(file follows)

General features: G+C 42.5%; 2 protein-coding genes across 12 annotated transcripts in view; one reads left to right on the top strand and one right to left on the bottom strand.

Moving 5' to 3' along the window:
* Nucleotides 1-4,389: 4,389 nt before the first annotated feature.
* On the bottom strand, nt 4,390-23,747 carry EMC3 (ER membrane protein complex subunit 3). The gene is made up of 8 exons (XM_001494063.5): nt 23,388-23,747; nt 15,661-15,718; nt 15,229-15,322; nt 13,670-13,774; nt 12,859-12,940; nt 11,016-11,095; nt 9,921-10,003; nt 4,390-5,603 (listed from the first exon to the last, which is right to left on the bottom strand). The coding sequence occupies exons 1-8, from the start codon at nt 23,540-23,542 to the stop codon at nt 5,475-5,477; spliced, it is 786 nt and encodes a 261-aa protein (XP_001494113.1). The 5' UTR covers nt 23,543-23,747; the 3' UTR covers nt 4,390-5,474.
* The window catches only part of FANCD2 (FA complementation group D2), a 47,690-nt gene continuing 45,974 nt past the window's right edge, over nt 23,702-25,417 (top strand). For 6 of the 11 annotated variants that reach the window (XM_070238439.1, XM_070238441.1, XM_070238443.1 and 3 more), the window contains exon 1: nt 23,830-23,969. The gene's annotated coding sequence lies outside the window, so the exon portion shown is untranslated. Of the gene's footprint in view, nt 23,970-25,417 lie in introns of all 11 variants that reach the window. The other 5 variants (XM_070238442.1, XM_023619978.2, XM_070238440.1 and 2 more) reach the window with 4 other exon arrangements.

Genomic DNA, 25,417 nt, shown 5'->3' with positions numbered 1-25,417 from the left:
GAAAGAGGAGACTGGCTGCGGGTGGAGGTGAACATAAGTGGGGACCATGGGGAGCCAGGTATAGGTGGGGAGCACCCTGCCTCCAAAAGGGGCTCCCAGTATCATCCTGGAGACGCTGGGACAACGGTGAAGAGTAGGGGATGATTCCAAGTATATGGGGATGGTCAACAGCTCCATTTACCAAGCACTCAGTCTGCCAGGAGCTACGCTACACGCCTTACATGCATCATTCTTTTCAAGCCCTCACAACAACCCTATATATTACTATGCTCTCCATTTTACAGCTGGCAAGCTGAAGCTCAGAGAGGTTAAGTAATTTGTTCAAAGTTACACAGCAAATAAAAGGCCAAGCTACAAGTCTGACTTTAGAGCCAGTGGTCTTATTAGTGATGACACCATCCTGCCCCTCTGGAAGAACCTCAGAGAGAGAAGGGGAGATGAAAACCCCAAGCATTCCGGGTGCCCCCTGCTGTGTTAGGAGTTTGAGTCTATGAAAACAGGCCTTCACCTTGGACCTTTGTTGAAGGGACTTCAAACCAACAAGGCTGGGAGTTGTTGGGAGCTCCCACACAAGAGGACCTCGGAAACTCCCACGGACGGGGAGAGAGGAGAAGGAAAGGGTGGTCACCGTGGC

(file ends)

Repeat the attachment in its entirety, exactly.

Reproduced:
General features: G+C 42.5%; 2 protein-coding genes across 12 annotated transcripts in view; one reads left to right on the top strand and one right to left on the bottom strand.

Moving 5' to 3' along the window:
* Nucleotides 1-4,389: 4,389 nt before the first annotated feature.
* On the bottom strand, nt 4,390-23,747 carry EMC3 (ER membrane protein complex subunit 3). The gene is made up of 8 exons (XM_001494063.5): nt 23,388-23,747; nt 15,661-15,718; nt 15,229-15,322; nt 13,670-13,774; nt 12,859-12,940; nt 11,016-11,095; nt 9,921-10,003; nt 4,390-5,603 (listed from the first exon to the last, which is right to left on the bottom strand). The coding sequence occupies exons 1-8, from the start codon at nt 23,540-23,542 to the stop codon at nt 5,475-5,477; spliced, it is 786 nt and encodes a 261-aa protein (XP_001494113.1). The 5' UTR covers nt 23,543-23,747; the 3' UTR covers nt 4,390-5,474.
* The window catches only part of FANCD2 (FA complementation group D2), a 47,690-nt gene continuing 45,974 nt past the window's right edge, over nt 23,702-25,417 (top strand). For 6 of the 11 annotated variants that reach the window (XM_070238439.1, XM_070238441.1, XM_070238443.1 and 3 more), the window contains exon 1: nt 23,830-23,969. The gene's annotated coding sequence lies outside the window, so the exon portion shown is untranslated. Of the gene's footprint in view, nt 23,970-25,417 lie in introns of all 11 variants that reach the window. The other 5 variants (XM_070238442.1, XM_023619978.2, XM_070238440.1 and 2 more) reach the window with 4 other exon arrangements.

Genomic DNA, 25,417 nt, shown 5'->3' with positions numbered 1-25,417 from the left:
GAAAGAGGAGACTGGCTGCGGGTGGAGGTGAACATAAGTGGGGACCATGGGGAGCCAGGTATAGGTGGGGAGCACCCTGCCTCCAAAAGGGGCTCCCAGTATCATCCTGGAGACGCTGGGACAACGGTGAAGAGTAGGGGATGATTCCAAGTATATGGGGATGGTCAACAGCTCCATTTACCAAGCACTCAGTCTGCCAGGAGCTACGCTACACGCCTTACATGCATCATTCTTTTCAAGCCCTCACAACAACCCTATATATTACTATGCTCTCCATTTTACAGCTGGCAAGCTGAAGCTCAGAGAGGTTAAGTAATTTGTTCAAAGTTACACAGCAAATAAAAGGCCAAGCTACAAGTCTGACTTTAGAGCCAGTGGTCTTATTAGTGATGACACCATCCTGCCCCTCTGGAAGAACCTCAGAGAGAGAAGGGGAGATGAAAACCCCAAGCATTCCGGGTGCCCCCTGCTGTGTTAGGAGTTTGAGTCTATGAAAACAGGCCTTCACCTTGGACCTTTGTTGAAGGGACTTCAAACCAACAAGGCTGGGAGTTGTTGGGAGCTCCCACACAAGAGGACCTCGGAAACTCCCACGGACGGGGAGAGAGGAGAAGGAAAGGGTGGTCACCGTGGC